With monsoon playing truant in Gujarat,the state Agriculture and Water Supply departments have chalked out their separate contingency plans to deal with the situation,which may become worse if the rains continue to evade the state till July 10.
The state Agriculture Directorate has convened an emergency meeting of all the district agriculture officers in Gandhinagar on Saturday to discuss the impact of delayed monsoon on the farm sector. The Water Supply department has directed the district collectors to press into service maximum number of water tankers to maintain potable water supply in rural areas facing the semi drought-like situation.
S R Chaudhari,Director (Agriculture),said: The situation on the agriculture front is grim,and may worsen if the rain gods fail to bless Gujarat by July 10. We have worked out a contingency plan to help farmers,a copy of which has been dispatched to all district agriculture offices across the state.
He added that farmers have done sowing for their kharif crops only in 12.10 lakh hectares of land till now,as against the total sowing in 86.49 lakh hectares usually done every kharif season across the state. And much of this sowing has been done in areas that have irrigation facilities,where ryots are less dependent on the rain-fed farming.
He said that among other things,the contingency plan advises farmers to switch from their long-term regular crops to short-term crops in view of the delayed monsoon. The plan also proposes to reserve an adequate quantum of seeds and supply it to farmers in case of emergency. We have called a meeting of representatives of private agencies trading in seeds to ensure smooth supply of seeds to farmers at reasonable prices. Besides,the State Seeds Corporation has been asked to stock pile the seeds, Chaudhari added.
Barring cotton and groundnut,other major kharif crops have seen a very marginal rate of sowing due to the prevailing weather conditions. Figures show that there is no satisfactory sowing of other kharif crops like paddy,bajri,jowar,maize,pulses,tobacco or even vegetables in most parts of the state due to delayed monsoon.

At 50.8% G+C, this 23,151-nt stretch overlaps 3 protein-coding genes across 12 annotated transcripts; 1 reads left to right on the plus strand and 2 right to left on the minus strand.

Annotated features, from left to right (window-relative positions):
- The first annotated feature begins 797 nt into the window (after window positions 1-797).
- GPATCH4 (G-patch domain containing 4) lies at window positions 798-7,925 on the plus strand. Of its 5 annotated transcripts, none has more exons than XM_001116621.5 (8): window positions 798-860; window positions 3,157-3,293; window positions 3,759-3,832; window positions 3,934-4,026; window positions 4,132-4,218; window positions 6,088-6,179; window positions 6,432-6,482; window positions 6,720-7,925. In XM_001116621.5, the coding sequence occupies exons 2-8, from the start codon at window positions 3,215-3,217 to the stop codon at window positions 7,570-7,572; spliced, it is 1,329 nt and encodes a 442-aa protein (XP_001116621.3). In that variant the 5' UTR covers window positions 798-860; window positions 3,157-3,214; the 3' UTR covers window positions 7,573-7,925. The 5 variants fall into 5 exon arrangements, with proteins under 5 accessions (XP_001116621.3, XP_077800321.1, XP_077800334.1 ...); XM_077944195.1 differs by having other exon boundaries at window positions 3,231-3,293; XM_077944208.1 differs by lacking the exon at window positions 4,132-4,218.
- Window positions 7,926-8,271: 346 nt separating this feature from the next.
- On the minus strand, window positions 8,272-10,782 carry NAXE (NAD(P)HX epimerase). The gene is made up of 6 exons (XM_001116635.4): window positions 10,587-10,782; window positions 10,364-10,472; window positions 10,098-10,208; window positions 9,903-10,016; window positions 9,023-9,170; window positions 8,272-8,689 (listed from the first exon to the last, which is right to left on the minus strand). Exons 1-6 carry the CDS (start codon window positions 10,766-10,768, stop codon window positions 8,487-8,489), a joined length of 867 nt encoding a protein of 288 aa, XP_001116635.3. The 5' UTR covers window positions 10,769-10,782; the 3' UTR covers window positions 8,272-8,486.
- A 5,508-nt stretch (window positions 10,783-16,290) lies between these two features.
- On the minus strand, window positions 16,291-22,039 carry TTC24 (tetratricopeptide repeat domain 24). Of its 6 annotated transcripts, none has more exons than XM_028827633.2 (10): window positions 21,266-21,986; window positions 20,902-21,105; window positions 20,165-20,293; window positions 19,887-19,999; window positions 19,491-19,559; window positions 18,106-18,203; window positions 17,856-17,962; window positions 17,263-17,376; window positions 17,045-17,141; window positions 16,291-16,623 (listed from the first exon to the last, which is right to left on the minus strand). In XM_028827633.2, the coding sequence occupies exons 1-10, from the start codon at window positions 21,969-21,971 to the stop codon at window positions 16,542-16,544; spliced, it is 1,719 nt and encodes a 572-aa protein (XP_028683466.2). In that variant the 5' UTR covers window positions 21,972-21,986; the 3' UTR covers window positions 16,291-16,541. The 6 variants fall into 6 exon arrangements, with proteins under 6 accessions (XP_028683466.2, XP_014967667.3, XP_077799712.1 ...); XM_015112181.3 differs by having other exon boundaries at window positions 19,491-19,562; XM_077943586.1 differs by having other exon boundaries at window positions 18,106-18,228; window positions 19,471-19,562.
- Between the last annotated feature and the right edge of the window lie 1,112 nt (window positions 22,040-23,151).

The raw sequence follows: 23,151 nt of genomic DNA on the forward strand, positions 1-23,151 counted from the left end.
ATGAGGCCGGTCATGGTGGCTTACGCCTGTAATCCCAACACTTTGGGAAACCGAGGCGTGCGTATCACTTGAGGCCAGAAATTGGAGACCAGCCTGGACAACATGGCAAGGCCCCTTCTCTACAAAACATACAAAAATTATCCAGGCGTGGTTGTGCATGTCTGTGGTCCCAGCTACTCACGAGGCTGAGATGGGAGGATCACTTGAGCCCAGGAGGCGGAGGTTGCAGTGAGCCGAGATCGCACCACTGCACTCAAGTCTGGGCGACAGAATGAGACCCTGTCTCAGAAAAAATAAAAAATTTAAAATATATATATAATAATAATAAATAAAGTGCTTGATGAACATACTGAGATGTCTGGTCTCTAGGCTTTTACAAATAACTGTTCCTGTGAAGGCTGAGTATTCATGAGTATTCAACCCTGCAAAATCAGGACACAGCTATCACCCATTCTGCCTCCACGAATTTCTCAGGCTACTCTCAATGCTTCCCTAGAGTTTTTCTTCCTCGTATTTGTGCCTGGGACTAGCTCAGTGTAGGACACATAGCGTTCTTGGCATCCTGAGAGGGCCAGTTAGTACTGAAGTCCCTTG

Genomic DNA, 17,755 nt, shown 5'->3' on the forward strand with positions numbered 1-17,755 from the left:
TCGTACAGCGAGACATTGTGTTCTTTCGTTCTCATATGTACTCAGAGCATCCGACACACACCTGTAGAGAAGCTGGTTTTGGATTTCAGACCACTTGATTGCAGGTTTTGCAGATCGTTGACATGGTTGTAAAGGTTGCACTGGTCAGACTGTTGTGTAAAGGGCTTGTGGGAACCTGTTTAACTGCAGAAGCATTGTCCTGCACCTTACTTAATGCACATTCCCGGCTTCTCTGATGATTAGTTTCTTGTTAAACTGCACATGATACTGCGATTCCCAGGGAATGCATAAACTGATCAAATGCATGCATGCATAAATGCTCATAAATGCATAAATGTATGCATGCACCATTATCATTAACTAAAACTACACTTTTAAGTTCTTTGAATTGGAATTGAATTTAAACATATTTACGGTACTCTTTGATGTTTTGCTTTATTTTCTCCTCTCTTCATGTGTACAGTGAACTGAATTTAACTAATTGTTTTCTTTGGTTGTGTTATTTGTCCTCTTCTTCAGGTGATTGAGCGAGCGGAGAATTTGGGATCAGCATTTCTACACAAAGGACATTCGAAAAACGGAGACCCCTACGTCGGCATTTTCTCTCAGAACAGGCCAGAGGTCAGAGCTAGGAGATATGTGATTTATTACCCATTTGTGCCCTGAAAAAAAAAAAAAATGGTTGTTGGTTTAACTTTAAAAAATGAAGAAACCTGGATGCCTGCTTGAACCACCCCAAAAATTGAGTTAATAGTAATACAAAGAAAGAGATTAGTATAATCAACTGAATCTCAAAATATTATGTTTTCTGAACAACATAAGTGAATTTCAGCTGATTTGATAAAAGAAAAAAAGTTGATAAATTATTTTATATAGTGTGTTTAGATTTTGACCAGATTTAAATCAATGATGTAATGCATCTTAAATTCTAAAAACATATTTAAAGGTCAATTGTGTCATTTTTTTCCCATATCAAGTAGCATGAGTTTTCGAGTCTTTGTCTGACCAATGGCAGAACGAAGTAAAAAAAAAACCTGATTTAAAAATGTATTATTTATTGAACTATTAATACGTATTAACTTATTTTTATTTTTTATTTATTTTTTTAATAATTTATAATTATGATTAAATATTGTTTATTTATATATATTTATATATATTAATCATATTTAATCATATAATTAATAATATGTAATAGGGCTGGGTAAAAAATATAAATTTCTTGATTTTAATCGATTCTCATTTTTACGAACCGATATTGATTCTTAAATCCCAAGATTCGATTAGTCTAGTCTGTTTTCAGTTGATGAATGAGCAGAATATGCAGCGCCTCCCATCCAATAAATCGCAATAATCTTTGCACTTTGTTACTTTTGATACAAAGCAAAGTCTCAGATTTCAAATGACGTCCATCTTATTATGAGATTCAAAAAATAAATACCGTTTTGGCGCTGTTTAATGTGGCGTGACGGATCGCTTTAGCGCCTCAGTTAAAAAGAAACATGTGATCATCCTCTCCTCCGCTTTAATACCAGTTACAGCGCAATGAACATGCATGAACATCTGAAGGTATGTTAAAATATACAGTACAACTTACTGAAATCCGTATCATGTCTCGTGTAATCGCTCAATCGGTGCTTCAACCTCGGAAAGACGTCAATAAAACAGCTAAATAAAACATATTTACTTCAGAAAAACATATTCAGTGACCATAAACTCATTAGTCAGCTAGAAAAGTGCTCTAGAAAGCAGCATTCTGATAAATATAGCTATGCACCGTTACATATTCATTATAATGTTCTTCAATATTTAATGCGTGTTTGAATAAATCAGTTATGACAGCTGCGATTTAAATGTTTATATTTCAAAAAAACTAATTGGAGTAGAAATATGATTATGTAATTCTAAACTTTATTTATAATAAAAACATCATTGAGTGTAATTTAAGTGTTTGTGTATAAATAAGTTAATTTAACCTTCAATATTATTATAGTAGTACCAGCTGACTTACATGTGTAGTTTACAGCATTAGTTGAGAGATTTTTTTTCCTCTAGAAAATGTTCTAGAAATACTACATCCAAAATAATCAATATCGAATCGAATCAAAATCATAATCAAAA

Ironically,the figures compiled by the Agriculture Directorate suggest zero sowing in Surat,Tapi,Navsari and Dangs districts in South Gujarat the region considered to have surplus water.
Barring some parts of Saurashtra,where rainfall occurs intermittently,sowing in other districts of Gujarat,including Dahod,Panchmahals,Banaskantha,Sabarkantha,Anand,Kheda and Valsad,has been reported very marginal.
The delayed rains have also created an acute shortage of drinking water in most parts of the state,mainly in the remote rural areas.
This has forced the Water Supply Department to issue instructions to district authorities to strengthen local water sources and reserve water in all irrigation dams for potable purpose.
V S Gadhvi,Secretary,Water Supply,said: Though we have initiated all the necessary measures by chalking out a contingency plan to tide over the present situation,we apprehend that 25 per cent of the total 18,000 villages in Gujarat may face an acute drinking water shortage if it doesnt rain till July 10.
At present,water tankers have been pressed into service in as many as 280 villages in the drought-prone districts of Kutch,Jamnagar,Porbandar,Junagadh,Banaskantha,Patan and Sabarkantha.
A senior official added: If it doesnt rain till July 10,more water tankers will have to be pressed into service in another 600 villages in the water-starved parts of the state. About 300 villages in Surendranagar district alone are facing water shortage,he further said.